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Supporting critical thinking, learning and victim-defined advocacy...

Exploring Work with Men who Batter

Download this Exercise.

Overview: This exercise explores what the term “batter accountability” means and identifies opportunities to learn and think about your community’s response to violence by men who batter.

Group size:If the group is larger than 10, consider having participants work in smaller groups then report back.

Time Needed: 60 – 90 minutes

Leader preparation/instructions:


  1. Exploring the term “batterer accountability”
    • Brainstorm – What change in their partners do adult want/ask for? What change in their parent who batters do child victims want/ask for?
    • Brainstorm – What do we mean when we use the phrase “batterer/offender accountability?”
    • Compare and discuss the 2 lists. Identify any phrases or words that describe the change in their partners/ex-partners that adult victims want and in their fathers that child victims want.
  2. Learning and thinking about programs the work with men who batter:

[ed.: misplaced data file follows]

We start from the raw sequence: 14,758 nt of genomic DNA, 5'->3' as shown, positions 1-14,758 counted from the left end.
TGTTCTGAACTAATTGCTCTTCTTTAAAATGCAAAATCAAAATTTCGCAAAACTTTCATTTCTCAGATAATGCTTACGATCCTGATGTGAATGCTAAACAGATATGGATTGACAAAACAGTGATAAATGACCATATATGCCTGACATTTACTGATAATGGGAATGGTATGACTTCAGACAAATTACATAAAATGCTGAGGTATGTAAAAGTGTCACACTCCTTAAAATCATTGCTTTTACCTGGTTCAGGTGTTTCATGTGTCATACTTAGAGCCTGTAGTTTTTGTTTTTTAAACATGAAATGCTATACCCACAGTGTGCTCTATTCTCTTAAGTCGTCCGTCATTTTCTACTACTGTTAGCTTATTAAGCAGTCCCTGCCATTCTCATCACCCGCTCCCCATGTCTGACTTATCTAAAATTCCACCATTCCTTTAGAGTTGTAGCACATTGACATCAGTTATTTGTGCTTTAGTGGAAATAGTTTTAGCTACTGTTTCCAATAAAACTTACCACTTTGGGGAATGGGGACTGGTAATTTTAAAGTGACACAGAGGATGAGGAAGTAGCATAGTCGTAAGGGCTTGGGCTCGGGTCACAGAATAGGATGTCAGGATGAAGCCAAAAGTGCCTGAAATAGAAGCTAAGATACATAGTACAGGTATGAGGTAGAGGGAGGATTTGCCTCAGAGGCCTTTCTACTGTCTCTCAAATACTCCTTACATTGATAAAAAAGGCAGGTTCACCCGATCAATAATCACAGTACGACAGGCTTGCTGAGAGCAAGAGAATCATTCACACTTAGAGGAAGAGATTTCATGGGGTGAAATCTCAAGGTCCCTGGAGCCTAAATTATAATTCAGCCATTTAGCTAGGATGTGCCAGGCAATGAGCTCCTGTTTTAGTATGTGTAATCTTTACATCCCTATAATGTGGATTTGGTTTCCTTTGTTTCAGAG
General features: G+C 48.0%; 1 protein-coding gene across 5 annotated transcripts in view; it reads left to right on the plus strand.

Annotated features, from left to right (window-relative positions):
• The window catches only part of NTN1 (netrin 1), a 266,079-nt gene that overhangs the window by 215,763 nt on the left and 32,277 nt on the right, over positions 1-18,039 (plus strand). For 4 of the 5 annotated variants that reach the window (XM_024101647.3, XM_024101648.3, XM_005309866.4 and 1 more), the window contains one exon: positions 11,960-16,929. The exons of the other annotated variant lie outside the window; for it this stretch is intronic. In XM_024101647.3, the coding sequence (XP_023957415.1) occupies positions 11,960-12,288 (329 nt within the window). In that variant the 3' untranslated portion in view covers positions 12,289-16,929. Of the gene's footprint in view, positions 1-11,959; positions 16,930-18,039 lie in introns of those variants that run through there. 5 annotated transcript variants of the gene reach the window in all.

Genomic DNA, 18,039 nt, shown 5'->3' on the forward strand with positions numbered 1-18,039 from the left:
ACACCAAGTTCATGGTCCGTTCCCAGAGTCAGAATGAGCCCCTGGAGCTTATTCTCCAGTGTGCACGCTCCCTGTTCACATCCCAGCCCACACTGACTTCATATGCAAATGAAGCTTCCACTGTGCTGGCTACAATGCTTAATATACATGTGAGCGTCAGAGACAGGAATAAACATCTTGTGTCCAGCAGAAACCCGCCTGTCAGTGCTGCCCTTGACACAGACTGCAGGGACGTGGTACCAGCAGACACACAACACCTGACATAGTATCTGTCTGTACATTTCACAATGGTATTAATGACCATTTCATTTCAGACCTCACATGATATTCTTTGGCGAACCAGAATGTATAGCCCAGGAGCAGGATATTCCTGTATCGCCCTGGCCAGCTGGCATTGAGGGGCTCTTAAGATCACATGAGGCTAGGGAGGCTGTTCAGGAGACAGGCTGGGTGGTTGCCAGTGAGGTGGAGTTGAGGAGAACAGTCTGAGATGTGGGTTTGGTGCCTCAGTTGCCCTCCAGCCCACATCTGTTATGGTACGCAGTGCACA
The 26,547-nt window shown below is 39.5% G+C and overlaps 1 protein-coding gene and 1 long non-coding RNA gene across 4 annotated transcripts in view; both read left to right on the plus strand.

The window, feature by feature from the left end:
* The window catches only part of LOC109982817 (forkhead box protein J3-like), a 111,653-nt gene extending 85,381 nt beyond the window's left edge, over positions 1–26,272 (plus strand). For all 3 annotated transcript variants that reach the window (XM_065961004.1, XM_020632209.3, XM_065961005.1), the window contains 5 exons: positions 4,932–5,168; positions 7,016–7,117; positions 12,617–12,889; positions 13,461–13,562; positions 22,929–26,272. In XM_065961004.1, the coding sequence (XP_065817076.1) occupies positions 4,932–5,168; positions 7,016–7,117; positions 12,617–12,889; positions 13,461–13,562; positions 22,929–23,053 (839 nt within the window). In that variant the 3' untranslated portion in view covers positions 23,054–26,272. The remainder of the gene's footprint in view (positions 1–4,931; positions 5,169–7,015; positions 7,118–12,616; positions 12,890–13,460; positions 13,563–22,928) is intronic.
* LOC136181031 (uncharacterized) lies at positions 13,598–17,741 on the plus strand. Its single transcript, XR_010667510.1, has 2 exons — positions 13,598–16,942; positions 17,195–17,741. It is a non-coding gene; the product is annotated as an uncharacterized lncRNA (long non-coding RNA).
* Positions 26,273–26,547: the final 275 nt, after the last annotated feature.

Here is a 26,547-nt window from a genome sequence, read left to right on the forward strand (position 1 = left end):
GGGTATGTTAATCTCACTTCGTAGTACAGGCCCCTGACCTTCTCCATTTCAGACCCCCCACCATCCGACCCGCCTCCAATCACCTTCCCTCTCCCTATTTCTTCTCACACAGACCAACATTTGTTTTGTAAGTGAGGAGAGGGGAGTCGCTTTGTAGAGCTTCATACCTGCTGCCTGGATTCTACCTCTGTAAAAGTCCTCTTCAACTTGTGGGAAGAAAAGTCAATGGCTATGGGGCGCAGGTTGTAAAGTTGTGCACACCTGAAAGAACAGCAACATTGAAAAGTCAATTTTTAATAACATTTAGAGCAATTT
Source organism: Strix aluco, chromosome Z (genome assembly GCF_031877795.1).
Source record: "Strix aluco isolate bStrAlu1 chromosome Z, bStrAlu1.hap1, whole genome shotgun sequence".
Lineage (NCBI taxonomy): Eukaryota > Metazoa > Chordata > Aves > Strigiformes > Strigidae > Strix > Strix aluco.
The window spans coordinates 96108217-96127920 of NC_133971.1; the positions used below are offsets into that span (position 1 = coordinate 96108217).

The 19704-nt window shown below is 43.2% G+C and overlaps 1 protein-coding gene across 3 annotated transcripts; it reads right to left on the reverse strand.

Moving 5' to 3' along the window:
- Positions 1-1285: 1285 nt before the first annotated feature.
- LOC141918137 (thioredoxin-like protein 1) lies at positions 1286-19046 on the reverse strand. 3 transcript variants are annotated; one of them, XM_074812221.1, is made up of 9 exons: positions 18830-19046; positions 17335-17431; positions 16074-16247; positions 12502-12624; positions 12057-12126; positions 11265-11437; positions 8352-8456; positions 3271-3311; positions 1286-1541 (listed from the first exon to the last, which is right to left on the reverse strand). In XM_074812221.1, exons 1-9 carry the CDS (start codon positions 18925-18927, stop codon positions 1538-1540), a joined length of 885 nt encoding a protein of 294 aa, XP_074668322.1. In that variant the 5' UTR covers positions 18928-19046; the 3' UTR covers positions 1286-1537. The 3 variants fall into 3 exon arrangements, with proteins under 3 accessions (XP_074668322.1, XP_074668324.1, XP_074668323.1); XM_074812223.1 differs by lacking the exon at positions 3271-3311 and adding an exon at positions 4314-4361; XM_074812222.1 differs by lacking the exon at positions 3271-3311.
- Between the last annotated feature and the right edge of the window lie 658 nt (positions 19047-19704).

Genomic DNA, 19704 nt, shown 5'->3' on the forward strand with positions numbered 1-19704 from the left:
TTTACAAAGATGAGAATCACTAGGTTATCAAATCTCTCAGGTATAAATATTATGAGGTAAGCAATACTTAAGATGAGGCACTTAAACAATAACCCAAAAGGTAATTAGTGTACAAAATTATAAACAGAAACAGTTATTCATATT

• Brainstorm a list of programs in your community that work with men who batter to reduce/stop violent behavior.
    • Brainstorm what you know about each program, including its goals, philosophy and approach to reducing/stopping violent behavior. [If you know little or nothing about the program, talk about why that is the case, then brainstorm a list of things you’d like to know and assign someone to find out and report back to your program.]
    • Discuss whether these programs might provide men who batter from diverse cultures with the opportunity to make the changes that adult and child victims seek? (See list from brainstorm above). How? What is missing? For whom?

Consider using this information to facilitate on-going dialog and next steps for enhancing and/or creating additional community based interventions for men who batter.

This website is funded through grant # 90EV041001 from the U.S. Department of Health & Human Services, Administration for Children and Families, Family and Youth Services Bureau. Neither the U.S. Department of Health & Human Services nor any of its components operate, control, are responsible for, or necessarily endorse this website (including, without limitation, its content, technical infrastructure, and policies, and any services or tools provided).